Though we’d asked to speak with the mayor, or his chief of staff, they sent a secretary out to face the crowd of hundreds. We thanked her for her service, but asked her to convey our message once again, that we were there to speak to the mayor, or his chief of staff, and as she withdrew we began to pray for Mayor Emanuel, recalling his moral duty as reflected in our shared scriptures, to defend the needy poor and to care for those in his charge, even out to the margins. We were not there to fight with the mayor, or to shame the mayor, but to call him and his administration back into the circle of community within which compassion takes the form of a just distribution of the things God’s has made readily available.
You see, I think Jesus’ question to Pilate, “Do you ask this on your own, or did others tell you about me?” is actually directed at us, the readers, the hearers of this gospel. When I read this passage, I have the sense that Jesus turns his gaze from the Pilate of history out, through the pages of the Bible, to us — to ask us if we have made our testimony to the powers and the principalities of our day. If we have met the forces of violence with the power of love, or if we have just taken hold of the fearful rhetoric of us verses them and turned it back on those who oppose us. Have we offered our own testimony in the public spaces of our lives to the power of God’s non-violent, peace-making, debt-cancelling, sin-forgetting, boundary-crossing, future-making love?
Fear has the effect of constricting our sense of self. When we are living in an open-hearted space, we imagine that we all part of a greater whole, that we are all in this together. We share what we have with confidence, trusting that it will come back to us in our own time of need. But when we are living out of our fear, we imagine that the world is always being divided into us and them. We close our borders, and call it wisdom as we abandon those in the greatest danger with the deepest needs to figure it out on their own.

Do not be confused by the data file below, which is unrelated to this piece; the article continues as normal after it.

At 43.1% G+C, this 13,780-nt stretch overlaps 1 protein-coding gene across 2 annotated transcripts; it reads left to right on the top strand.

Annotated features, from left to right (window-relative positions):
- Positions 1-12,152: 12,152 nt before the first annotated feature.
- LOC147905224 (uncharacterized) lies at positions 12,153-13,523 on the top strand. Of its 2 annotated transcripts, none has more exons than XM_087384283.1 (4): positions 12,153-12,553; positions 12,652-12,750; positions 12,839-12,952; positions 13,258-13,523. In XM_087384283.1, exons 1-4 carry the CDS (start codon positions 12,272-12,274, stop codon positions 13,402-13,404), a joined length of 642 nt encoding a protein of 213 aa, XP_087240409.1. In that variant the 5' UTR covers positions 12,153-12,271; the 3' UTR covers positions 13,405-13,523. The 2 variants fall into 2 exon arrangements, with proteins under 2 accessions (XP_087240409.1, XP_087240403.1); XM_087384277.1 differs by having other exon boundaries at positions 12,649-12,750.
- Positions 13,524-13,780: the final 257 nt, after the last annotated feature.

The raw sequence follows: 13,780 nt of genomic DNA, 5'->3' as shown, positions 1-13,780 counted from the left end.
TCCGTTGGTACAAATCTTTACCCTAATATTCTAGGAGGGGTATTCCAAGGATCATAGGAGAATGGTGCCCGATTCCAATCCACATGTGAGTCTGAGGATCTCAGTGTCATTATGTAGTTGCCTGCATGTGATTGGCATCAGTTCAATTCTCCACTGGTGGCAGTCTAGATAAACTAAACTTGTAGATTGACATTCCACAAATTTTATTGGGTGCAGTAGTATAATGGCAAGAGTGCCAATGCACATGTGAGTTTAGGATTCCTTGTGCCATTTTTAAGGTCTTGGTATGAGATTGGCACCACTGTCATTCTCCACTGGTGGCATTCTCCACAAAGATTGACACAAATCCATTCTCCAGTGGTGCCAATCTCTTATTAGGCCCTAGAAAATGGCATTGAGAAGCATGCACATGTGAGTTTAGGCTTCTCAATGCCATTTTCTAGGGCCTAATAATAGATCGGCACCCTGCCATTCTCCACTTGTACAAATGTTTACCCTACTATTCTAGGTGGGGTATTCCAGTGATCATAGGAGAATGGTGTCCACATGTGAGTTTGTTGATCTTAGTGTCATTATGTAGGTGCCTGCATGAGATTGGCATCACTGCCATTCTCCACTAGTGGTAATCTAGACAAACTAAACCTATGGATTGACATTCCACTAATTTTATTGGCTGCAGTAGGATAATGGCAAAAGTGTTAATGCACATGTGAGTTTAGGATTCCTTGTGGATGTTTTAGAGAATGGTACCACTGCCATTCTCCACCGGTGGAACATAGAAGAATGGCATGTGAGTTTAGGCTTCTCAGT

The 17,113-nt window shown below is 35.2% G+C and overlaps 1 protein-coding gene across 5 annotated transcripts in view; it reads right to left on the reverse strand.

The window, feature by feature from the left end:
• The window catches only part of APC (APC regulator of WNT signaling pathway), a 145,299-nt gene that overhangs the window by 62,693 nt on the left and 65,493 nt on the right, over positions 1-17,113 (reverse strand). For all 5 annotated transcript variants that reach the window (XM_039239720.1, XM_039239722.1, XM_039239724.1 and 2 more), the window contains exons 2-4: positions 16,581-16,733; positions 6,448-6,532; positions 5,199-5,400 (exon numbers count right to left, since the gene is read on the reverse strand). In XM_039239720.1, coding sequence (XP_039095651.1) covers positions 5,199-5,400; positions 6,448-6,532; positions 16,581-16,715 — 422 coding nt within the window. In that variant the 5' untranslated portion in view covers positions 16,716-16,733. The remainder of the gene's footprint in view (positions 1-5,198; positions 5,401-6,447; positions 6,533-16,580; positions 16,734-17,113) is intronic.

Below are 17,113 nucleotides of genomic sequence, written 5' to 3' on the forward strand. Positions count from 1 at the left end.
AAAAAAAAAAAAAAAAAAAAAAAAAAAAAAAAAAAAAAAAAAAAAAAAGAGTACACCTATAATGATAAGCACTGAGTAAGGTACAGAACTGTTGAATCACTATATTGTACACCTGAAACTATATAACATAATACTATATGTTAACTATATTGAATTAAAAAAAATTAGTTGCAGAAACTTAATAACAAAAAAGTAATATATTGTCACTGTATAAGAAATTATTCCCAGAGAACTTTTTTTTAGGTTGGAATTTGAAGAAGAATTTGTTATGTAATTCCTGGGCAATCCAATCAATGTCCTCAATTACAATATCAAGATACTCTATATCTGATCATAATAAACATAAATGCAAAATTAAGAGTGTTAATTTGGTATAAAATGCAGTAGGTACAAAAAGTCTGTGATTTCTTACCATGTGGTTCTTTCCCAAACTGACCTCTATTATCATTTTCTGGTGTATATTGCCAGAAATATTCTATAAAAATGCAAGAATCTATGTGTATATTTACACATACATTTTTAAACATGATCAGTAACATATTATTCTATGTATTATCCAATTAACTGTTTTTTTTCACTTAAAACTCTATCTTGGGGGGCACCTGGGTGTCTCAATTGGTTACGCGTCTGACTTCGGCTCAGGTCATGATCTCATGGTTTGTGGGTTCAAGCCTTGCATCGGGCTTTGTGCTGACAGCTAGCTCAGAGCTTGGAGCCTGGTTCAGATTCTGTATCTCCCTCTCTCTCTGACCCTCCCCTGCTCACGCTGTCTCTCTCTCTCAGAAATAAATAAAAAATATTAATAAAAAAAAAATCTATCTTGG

When you read the books of Daniel or Revelation, you get the sense of people so overwhelmed by the terrors of the present moment that the only way they can hold on to hope is to imagine a future in which the Creator of the universe is universally acknowledged as the only power worthy of our worship and praise. Daniel envisions God on the throne and a human figure acting as God’s agent in the world. Revelation attaches that hope to the person of Jesus, saying that God’s future has already broken into our present. That we only arrive at the end we seek by believing it is already here. That the alpha and the omega are the same.
So we gather this morning at the end of one year in the church and the beginning of another, hoping that this will finally be the moment when God’s deliverance will save us from the never ending litany of prayers for all the bruised and broken corners of creation. As we lift up to the heavens the names of the people and places crying out for healing and liberation we wonder, “whose side are you on, Lord, whose side are you on?”
But God has already lifted up God’s answer. Jesus has already transformed the shaming tactics of empire into the claiming tactics of God. On the cross we have seen evidence, proof, that God chooses us. God chooses all of us. God chooses Peter out in the courtyard denying Christ, and Paul out on the road persecuting the early church, and Pilate in the halls of power using the tactics of war to create a peace that can never last. God chooses you, as unlikely as you are for all the reasons that only you know, and puts the question to you again this morning, “did others tell you about me?”
Like loaves and fishes, this story only succeeds when it is shared. You are God’s emissaries, God’s agents, God’s ambassadors. You are God’s chosen, God’s saints, God’s elect. You are God’s people, God’s priests, God’s prophets. You are God’s body, God’s hands and God’s feet. You are the heralds of God’s word, God’s voice, God’s truth.
God is on your side, our side, all of our sides. There is no other side. The reign of God has already begun, has always been, is on the way.